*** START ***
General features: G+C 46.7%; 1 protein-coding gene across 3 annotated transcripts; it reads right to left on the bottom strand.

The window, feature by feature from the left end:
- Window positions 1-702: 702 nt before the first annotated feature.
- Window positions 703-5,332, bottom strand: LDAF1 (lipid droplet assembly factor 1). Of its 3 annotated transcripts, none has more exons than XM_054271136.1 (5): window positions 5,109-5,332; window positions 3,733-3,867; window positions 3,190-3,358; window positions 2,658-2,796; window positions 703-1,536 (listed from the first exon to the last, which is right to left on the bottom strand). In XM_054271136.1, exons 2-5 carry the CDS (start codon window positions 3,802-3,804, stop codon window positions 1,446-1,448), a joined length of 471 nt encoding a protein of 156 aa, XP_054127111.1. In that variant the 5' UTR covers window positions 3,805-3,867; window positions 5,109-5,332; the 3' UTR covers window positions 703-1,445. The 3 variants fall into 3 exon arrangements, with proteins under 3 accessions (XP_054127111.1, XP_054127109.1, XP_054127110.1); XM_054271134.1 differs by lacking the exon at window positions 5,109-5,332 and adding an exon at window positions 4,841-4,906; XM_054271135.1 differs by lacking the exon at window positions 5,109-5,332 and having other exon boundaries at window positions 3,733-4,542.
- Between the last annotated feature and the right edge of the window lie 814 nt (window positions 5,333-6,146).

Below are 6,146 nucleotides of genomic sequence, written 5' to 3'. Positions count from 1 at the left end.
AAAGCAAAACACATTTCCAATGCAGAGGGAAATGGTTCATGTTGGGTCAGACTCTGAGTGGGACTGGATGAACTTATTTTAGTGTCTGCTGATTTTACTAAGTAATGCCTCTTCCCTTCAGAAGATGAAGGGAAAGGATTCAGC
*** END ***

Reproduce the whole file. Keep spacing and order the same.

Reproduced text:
General features: G+C 46.7%; 1 protein-coding gene across 3 annotated transcripts; it reads right to left on the bottom strand.

The window, feature by feature from the left end:
- Window positions 1-702: 702 nt before the first annotated feature.
- Window positions 703-5,332, bottom strand: LDAF1 (lipid droplet assembly factor 1). Of its 3 annotated transcripts, none has more exons than XM_054271136.1 (5): window positions 5,109-5,332; window positions 3,733-3,867; window positions 3,190-3,358; window positions 2,658-2,796; window positions 703-1,536 (listed from the first exon to the last, which is right to left on the bottom strand). In XM_054271136.1, exons 2-5 carry the CDS (start codon window positions 3,802-3,804, stop codon window positions 1,446-1,448), a joined length of 471 nt encoding a protein of 156 aa, XP_054127111.1. In that variant the 5' UTR covers window positions 3,805-3,867; window positions 5,109-5,332; the 3' UTR covers window positions 703-1,445. The 3 variants fall into 3 exon arrangements, with proteins under 3 accessions (XP_054127111.1, XP_054127109.1, XP_054127110.1); XM_054271134.1 differs by lacking the exon at window positions 5,109-5,332 and adding an exon at window positions 4,841-4,906; XM_054271135.1 differs by lacking the exon at window positions 5,109-5,332 and having other exon boundaries at window positions 3,733-4,542.
- Between the last annotated feature and the right edge of the window lie 814 nt (window positions 5,333-6,146).

Below are 6,146 nucleotides of genomic sequence, written 5' to 3'. Positions count from 1 at the left end.
AAAGCAAAACACATTTCCAATGCAGAGGGAAATGGTTCATGTTGGGTCAGACTCTGAGTGGGACTGGATGAACTTATTTTAGTGTCTGCTGATTTTACTAAGTAATGCCTCTTCCCTTCAGAAGATGAAGGGAAAGGATTCAGC